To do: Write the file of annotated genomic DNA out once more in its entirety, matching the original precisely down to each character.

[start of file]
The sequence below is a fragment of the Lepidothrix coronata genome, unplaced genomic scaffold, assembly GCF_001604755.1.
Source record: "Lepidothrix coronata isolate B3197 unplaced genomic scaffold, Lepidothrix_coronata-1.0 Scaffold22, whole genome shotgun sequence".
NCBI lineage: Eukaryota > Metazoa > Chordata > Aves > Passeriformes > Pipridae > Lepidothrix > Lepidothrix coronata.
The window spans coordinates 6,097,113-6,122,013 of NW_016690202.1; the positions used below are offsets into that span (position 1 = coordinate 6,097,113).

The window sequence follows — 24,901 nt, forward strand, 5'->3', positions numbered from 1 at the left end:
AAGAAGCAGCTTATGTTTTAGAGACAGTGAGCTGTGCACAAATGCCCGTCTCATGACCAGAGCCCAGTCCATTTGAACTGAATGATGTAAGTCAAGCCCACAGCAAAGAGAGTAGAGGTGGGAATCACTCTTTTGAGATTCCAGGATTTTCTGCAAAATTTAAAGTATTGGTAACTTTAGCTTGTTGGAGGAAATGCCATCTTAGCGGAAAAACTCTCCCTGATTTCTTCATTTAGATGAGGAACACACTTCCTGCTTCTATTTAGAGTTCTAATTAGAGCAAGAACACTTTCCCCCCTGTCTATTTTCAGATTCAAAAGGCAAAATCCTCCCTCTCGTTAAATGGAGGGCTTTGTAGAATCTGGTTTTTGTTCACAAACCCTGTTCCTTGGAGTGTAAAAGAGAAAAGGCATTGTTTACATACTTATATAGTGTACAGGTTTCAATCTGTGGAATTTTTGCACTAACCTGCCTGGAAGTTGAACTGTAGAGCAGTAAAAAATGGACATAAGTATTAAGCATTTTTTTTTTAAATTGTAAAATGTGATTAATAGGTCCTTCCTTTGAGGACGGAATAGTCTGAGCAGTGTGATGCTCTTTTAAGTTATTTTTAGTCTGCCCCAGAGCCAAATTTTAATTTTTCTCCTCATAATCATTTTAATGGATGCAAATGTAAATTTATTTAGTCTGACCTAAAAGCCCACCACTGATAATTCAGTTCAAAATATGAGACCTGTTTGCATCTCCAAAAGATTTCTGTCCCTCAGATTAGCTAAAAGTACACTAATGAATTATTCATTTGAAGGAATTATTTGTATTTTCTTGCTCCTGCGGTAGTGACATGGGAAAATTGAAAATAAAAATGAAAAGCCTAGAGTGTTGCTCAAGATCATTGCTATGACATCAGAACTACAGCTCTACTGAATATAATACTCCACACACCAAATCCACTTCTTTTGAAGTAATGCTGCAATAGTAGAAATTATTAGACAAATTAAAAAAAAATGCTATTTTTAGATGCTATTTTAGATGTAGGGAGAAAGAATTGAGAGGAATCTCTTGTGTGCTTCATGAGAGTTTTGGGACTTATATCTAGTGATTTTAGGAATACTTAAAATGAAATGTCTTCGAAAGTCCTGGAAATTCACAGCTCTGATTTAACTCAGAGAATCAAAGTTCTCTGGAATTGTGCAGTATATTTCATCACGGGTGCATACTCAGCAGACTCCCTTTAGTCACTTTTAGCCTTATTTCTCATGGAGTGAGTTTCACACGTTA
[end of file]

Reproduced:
The sequence below is a fragment of the Lepidothrix coronata genome, unplaced genomic scaffold, assembly GCF_001604755.1.
Source record: "Lepidothrix coronata isolate B3197 unplaced genomic scaffold, Lepidothrix_coronata-1.0 Scaffold22, whole genome shotgun sequence".
NCBI lineage: Eukaryota > Metazoa > Chordata > Aves > Passeriformes > Pipridae > Lepidothrix > Lepidothrix coronata.
The window spans coordinates 6,097,113-6,122,013 of NW_016690202.1; the positions used below are offsets into that span (position 1 = coordinate 6,097,113).

The window sequence follows — 24,901 nt, forward strand, 5'->3', positions numbered from 1 at the left end:
AAGAAGCAGCTTATGTTTTAGAGACAGTGAGCTGTGCACAAATGCCCGTCTCATGACCAGAGCCCAGTCCATTTGAACTGAATGATGTAAGTCAAGCCCACAGCAAAGAGAGTAGAGGTGGGAATCACTCTTTTGAGATTCCAGGATTTTCTGCAAAATTTAAAGTATTGGTAACTTTAGCTTGTTGGAGGAAATGCCATCTTAGCGGAAAAACTCTCCCTGATTTCTTCATTTAGATGAGGAACACACTTCCTGCTTCTATTTAGAGTTCTAATTAGAGCAAGAACACTTTCCCCCCTGTCTATTTTCAGATTCAAAAGGCAAAATCCTCCCTCTCGTTAAATGGAGGGCTTTGTAGAATCTGGTTTTTGTTCACAAACCCTGTTCCTTGGAGTGTAAAAGAGAAAAGGCATTGTTTACATACTTATATAGTGTACAGGTTTCAATCTGTGGAATTTTTGCACTAACCTGCCTGGAAGTTGAACTGTAGAGCAGTAAAAAATGGACATAAGTATTAAGCATTTTTTTTTTAAATTGTAAAATGTGATTAATAGGTCCTTCCTTTGAGGACGGAATAGTCTGAGCAGTGTGATGCTCTTTTAAGTTATTTTTAGTCTGCCCCAGAGCCAAATTTTAATTTTTCTCCTCATAATCATTTTAATGGATGCAAATGTAAATTTATTTAGTCTGACCTAAAAGCCCACCACTGATAATTCAGTTCAAAATATGAGACCTGTTTGCATCTCCAAAAGATTTCTGTCCCTCAGATTAGCTAAAAGTACACTAATGAATTATTCATTTGAAGGAATTATTTGTATTTTCTTGCTCCTGCGGTAGTGACATGGGAAAATTGAAAATAAAAATGAAAAGCCTAGAGTGTTGCTCAAGATCATTGCTATGACATCAGAACTACAGCTCTACTGAATATAATACTCCACACACCAAATCCACTTCTTTTGAAGTAATGCTGCAATAGTAGAAATTATTAGACAAATTAAAAAAAAATGCTATTTTTAGATGCTATTTTAGATGTAGGGAGAAAGAATTGAGAGGAATCTCTTGTGTGCTTCATGAGAGTTTTGGGACTTATATCTAGTGATTTTAGGAATACTTAAAATGAAATGTCTTCGAAAGTCCTGGAAATTCACAGCTCTGATTTAACTCAGAGAATCAAAGTTCTCTGGAATTGTGCAGTATATTTCATCACGGGTGCATACTCAGCAGACTCCCTTTAGTCACTTTTAGCCTTATTTCTCATGGAGTGAGTTTCACACGTTA